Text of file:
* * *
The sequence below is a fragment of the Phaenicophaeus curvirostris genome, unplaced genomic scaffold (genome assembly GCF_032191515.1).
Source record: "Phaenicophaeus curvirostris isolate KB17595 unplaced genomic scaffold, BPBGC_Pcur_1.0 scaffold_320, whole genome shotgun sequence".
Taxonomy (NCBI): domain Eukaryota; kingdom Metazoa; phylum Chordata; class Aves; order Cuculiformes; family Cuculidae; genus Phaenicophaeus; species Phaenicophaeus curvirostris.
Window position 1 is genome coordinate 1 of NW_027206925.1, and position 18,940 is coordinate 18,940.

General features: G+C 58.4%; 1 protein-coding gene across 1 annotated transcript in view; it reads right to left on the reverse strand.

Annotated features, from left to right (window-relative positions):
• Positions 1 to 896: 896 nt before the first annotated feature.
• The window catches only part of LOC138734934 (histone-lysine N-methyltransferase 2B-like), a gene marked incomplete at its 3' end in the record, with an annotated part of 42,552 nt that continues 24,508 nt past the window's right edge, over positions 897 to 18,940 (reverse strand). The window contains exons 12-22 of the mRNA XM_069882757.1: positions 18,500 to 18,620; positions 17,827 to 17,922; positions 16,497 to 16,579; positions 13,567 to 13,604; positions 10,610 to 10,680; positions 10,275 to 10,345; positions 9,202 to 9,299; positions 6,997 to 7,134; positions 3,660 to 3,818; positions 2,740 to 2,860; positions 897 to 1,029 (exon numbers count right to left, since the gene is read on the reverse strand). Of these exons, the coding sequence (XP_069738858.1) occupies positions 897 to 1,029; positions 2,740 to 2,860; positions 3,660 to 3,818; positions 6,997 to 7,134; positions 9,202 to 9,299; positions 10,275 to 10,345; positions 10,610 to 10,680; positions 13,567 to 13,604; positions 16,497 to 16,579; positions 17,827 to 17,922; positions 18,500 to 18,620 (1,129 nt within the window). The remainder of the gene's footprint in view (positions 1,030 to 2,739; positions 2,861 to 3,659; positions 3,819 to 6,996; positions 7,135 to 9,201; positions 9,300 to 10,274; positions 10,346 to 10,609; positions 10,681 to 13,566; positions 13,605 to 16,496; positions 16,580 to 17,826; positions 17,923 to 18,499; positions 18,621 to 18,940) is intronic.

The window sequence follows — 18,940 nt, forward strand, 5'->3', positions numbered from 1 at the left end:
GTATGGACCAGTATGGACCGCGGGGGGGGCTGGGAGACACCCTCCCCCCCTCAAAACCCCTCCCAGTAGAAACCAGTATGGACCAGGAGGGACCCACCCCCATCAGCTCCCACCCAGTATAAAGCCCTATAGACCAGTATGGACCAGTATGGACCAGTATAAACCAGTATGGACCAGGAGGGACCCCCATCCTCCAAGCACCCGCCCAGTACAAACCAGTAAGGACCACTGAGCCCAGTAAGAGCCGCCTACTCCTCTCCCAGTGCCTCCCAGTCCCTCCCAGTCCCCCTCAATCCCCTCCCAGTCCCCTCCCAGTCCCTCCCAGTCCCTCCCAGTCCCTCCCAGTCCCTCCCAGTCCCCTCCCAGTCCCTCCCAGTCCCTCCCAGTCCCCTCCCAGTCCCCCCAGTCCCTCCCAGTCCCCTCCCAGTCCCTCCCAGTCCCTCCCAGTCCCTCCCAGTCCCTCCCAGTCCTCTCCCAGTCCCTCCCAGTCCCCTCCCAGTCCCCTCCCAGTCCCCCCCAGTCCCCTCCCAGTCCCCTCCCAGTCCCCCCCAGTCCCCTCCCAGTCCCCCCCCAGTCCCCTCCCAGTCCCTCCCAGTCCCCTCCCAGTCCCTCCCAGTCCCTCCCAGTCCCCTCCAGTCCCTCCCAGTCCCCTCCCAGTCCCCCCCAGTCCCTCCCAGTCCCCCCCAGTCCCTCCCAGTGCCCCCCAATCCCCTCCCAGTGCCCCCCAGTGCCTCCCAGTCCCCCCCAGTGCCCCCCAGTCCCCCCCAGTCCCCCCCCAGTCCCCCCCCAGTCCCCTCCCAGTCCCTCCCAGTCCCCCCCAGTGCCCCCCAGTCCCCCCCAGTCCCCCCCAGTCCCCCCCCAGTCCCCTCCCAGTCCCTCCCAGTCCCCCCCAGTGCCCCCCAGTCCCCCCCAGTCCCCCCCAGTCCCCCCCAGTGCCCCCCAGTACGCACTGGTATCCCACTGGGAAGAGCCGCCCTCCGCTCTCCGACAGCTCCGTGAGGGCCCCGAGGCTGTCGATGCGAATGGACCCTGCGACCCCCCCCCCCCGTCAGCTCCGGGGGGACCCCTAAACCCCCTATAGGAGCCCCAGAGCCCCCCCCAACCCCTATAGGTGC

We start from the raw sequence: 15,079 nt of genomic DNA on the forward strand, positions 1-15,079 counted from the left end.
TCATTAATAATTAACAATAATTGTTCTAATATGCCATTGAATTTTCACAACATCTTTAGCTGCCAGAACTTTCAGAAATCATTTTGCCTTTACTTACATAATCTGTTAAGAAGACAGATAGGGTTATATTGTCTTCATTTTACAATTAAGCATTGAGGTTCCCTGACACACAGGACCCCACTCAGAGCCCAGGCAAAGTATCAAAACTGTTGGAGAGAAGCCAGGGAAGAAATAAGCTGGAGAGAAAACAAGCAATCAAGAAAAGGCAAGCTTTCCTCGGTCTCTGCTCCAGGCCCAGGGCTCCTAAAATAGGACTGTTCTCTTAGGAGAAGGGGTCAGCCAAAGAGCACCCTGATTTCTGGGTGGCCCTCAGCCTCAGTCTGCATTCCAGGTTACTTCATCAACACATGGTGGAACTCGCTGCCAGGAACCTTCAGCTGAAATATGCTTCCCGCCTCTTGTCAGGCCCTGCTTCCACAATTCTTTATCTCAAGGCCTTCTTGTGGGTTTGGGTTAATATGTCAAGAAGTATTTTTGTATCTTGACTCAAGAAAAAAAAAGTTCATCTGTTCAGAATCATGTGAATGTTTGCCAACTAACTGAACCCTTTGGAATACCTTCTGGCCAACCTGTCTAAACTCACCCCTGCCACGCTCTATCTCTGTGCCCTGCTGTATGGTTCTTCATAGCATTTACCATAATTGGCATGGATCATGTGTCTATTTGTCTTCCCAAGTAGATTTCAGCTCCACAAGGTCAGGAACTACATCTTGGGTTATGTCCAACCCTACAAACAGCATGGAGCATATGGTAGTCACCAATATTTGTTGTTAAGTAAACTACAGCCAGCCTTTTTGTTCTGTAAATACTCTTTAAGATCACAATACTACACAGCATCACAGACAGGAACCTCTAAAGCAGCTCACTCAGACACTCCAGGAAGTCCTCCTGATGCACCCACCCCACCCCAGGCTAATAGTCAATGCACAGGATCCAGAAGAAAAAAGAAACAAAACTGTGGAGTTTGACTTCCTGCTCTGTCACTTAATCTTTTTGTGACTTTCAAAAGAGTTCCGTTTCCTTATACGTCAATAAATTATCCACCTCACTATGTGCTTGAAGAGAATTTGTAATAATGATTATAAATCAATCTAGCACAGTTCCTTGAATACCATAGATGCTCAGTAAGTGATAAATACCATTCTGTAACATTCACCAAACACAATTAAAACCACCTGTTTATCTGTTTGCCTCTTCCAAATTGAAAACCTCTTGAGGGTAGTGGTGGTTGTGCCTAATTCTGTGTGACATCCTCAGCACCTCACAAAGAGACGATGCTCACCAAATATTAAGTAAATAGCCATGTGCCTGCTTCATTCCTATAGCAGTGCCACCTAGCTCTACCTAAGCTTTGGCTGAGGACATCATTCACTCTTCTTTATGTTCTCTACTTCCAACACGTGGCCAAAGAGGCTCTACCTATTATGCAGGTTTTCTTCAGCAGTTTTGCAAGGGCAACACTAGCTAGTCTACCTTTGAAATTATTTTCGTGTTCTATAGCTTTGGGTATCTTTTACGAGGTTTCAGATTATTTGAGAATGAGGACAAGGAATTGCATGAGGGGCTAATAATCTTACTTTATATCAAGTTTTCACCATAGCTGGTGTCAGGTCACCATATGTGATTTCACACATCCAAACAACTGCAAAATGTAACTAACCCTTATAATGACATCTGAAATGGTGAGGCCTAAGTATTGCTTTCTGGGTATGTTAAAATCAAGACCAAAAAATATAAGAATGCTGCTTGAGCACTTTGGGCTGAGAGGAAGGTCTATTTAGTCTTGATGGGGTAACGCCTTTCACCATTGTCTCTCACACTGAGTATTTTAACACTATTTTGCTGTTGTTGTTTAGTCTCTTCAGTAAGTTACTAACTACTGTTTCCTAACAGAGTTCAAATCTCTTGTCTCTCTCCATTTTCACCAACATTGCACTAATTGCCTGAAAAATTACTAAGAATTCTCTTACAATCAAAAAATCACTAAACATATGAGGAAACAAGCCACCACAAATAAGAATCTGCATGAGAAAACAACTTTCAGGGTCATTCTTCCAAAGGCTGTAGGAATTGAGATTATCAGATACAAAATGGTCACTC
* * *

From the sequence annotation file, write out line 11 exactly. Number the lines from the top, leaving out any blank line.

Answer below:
We start from the raw sequence: 15,079 nt of genomic DNA on the forward strand, positions 1-15,079 counted from the left end.